I have found the climate movement to be lead by upper middle class, mainly white, 25 – 35, year olds who want to include the working class and who think that dealing with oppression of all kinds is really important but who struggle to listen contsructively to anyone outside thier demographic. So it isn’t just mad issues that this applies to.

  2. This is why I’m glad I don’t work in reforming mental health. It is so much better to leave the “System” and be involved in a regular job with relatively “normal” people. With my website, I mainly try to speak to people from an independent, external 1-to-1 position about leaving the System, i.e. not believing in one’s diagnosis, stopping taking drugs if possible, stopping seeing psychiatrists, and how to find an effective non-medical psychological therapist.

    Arguing with ignorant sheep about whether life problems are brain diseases and whether drugs are necessary is mostly a waste of time… one does get jaded by it after a few years. Most of these people who believe in the medical model don’t even know what they’re missing.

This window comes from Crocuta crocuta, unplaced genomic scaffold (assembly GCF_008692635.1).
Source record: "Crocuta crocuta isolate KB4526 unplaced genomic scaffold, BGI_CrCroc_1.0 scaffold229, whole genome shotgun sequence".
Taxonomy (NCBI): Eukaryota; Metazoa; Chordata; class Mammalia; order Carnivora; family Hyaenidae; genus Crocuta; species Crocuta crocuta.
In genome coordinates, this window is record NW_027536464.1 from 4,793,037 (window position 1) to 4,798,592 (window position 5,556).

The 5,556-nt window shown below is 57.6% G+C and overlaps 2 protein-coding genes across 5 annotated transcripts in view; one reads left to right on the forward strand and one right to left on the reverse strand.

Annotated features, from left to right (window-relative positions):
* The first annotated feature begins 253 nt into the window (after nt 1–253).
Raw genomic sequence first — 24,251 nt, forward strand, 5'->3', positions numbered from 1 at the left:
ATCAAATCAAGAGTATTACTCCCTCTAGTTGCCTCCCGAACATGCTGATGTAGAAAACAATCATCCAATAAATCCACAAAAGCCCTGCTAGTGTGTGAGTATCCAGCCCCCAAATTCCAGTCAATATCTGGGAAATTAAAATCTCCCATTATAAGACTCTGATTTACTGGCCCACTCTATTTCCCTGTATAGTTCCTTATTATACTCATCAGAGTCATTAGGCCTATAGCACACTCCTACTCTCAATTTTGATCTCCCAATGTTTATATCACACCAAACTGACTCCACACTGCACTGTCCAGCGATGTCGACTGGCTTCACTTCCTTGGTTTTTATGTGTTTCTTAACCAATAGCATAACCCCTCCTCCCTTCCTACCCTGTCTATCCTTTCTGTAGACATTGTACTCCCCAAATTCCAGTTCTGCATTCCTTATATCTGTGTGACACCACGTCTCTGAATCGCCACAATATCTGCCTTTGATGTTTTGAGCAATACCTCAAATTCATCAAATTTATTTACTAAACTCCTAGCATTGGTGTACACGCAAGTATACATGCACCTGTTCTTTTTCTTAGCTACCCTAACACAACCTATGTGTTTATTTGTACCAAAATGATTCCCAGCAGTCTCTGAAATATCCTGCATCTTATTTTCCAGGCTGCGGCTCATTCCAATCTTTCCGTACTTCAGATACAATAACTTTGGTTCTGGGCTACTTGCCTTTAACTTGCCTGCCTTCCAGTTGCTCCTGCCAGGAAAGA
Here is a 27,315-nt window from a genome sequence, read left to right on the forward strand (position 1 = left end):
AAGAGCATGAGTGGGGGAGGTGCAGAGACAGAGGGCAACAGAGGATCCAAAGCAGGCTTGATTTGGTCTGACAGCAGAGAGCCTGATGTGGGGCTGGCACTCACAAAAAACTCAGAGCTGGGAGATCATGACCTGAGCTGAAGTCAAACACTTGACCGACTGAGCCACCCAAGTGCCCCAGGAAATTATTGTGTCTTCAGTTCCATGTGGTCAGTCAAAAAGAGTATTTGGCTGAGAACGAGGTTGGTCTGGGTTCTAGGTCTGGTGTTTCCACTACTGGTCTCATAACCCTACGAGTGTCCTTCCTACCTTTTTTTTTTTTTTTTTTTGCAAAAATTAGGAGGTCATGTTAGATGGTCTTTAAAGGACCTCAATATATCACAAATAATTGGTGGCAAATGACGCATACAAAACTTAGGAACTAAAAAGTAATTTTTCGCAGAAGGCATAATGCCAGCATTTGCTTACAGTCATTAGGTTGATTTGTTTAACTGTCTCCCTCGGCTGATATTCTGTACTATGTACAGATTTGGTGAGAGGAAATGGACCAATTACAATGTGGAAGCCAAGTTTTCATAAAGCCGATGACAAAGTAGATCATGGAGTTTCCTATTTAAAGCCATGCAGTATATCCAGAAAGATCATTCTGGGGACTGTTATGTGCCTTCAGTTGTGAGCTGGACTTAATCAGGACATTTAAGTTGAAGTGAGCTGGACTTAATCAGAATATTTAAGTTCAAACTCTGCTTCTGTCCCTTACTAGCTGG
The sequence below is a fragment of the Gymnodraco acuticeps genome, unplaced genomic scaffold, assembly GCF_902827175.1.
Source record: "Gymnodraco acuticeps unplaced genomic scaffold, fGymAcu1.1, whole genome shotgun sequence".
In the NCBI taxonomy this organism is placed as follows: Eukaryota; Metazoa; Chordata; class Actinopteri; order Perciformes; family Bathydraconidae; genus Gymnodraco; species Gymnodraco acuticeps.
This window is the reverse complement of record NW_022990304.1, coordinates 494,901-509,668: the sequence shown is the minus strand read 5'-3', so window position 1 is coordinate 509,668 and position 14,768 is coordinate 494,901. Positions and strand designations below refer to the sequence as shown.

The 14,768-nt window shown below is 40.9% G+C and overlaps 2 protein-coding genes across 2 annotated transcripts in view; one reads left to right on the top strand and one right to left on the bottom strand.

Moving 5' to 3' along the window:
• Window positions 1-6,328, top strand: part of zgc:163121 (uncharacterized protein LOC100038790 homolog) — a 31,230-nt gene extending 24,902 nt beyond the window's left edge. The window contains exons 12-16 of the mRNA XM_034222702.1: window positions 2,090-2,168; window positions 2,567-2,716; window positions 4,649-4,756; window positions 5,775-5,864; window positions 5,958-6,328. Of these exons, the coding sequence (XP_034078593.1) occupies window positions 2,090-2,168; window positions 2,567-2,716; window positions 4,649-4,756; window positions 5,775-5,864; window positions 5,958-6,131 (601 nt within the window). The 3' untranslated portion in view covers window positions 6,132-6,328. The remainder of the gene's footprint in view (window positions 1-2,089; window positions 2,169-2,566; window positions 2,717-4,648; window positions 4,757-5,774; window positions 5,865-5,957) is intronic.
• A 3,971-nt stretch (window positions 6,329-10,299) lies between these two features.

The existing behavior control system is basically a con game designed to generate billions in profits for the drug companies and to control undesirables (i.e. people acting in ways that scare others). If the profits are seriously threatened – and they are threatened by the truth that drugs are rarely absolutely necessary, that drugs don’t do jackshit for most people in the long run, and that life problems are not brain diseases – then those introducing those truths will be attacked. One’s energy is better directed elsewhere rather than arguing with ignorant bleating sheep and fighting the drone-like minions of the corporations.

  3. Part of your difficulty with the sheep and company droids is that they aren’t medical enough (well, the droids are pushers, not doctors). If you wanted to make their lives miserable, you could mention a multitude of origins for certain “mental” diseases for which psychiatric medications are useless, such as thyroid disease, heavy metal poisoning, allergies and essential mineral and nutrient deficiencies and dependencies (anxiety and magnesium deficiency is a good one for the drug boys). As you can tell, I can find plenty of reasons to care for the organic in addition to life’s relational/spiritual/etc, difficulties.